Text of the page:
Re: RARA-AVIS: _The Burnt Orange Heresy_

Maki Nakada (
Fri, 3 Jul 1998 06:44:04 +0900 (JST) At 6:02 PM 98.7.1, William Denton wrote:

> I don't know which one I consider his masterpiece, but this could well
> be it. Don't be shy about talking about him - what do you think makes
> it so great? And are there translations of Willeford's books into
> Japanese?
There are 5 novels translated to Japanese:

MIAMI BLUES from Sogen-sha,1987
NEW HOPE FOR THE DEAD from Fuso-sha,1988
SIDE SWIPE from Fusosha,1989
THE WAY WE DIE NOW fom Fusosha, 1992

these are appeared in WILLEFORD by Don Herron, part three;
In Print.

In Japan, the movies Quentin Trantino concerned with have
been popular. I guess some readers of Willeford knew his
name by readking artichles about Tarantino.

I just stared to re-read THE BURNT ORANGE HERESY, but
2 things I could tell even now;

While I read this book, I had been ppossessed by the paint,
even no one seen.
Willeford can describe things' color, shape, even smell so
materialistic, I had been thinking about the paint all time.

I hated Figueras although I understood him , wanted to be him.
It was very queerfeeling. I can say the same thing almost all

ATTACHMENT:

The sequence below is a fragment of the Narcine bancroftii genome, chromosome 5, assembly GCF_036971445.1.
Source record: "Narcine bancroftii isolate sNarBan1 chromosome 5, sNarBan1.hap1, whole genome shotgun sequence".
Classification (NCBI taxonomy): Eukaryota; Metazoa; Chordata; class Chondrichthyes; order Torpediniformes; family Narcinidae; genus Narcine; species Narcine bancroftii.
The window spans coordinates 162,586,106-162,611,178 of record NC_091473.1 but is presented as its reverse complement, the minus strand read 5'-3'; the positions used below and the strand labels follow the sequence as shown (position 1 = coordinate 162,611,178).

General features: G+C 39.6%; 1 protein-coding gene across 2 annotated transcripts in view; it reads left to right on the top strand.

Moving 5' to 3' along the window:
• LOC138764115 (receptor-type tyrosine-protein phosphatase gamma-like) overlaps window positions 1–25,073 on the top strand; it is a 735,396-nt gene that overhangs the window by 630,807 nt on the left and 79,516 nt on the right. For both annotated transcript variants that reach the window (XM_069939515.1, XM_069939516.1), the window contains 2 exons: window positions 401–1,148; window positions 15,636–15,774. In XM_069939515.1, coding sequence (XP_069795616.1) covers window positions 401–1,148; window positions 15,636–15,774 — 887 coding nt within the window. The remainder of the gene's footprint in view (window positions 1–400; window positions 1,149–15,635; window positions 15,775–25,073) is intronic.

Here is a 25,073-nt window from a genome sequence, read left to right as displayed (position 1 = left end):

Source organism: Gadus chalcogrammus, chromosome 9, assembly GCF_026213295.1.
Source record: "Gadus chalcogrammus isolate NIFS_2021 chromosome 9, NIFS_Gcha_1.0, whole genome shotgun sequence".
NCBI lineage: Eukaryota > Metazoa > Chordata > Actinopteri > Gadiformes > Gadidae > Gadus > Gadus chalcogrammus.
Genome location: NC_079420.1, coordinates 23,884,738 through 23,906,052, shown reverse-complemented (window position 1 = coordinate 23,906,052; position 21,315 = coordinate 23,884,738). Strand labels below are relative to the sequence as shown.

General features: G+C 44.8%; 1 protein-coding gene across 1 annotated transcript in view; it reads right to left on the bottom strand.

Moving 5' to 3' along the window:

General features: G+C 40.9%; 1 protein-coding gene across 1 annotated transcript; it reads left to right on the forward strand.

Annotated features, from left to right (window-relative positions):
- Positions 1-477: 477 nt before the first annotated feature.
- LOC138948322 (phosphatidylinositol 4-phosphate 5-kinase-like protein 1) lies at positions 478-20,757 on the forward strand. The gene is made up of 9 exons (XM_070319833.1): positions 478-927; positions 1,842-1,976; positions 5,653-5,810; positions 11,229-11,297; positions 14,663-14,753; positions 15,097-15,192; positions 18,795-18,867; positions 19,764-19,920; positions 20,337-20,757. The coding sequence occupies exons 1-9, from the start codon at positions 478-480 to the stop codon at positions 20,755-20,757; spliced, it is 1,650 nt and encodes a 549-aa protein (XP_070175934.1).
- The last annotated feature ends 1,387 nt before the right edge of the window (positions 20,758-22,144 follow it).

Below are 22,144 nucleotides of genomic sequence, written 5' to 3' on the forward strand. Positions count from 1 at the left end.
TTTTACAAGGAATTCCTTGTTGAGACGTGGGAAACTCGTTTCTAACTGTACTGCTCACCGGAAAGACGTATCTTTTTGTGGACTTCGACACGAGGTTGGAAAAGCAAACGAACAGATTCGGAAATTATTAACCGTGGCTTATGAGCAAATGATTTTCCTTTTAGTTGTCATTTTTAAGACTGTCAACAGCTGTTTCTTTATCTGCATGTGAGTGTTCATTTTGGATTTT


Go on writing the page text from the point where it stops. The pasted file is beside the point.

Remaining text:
Willeford's maincharacters.

> A couple of things I like about the book:

> - the knowledge Willeford has about the art world, painting, dealing
> and criticism. It's amazing the things he knows. Cockfighting,
> selling cars, making movies, marketing silver flatware - you expect
> crime writers to know about cops, but putting over a fake "Nihilstic
> Surrealist" artist, complete with body of criticism, takes real
> talent. I've lent the book to a couple of artists and they loved it.

Yes. His statements about arts are very vivid even they are Abststractionism.

> And then there's the plot, which is very ingenious, and the writing,
> which is perfect Willeford.

I agree with you.
I try to write more later.


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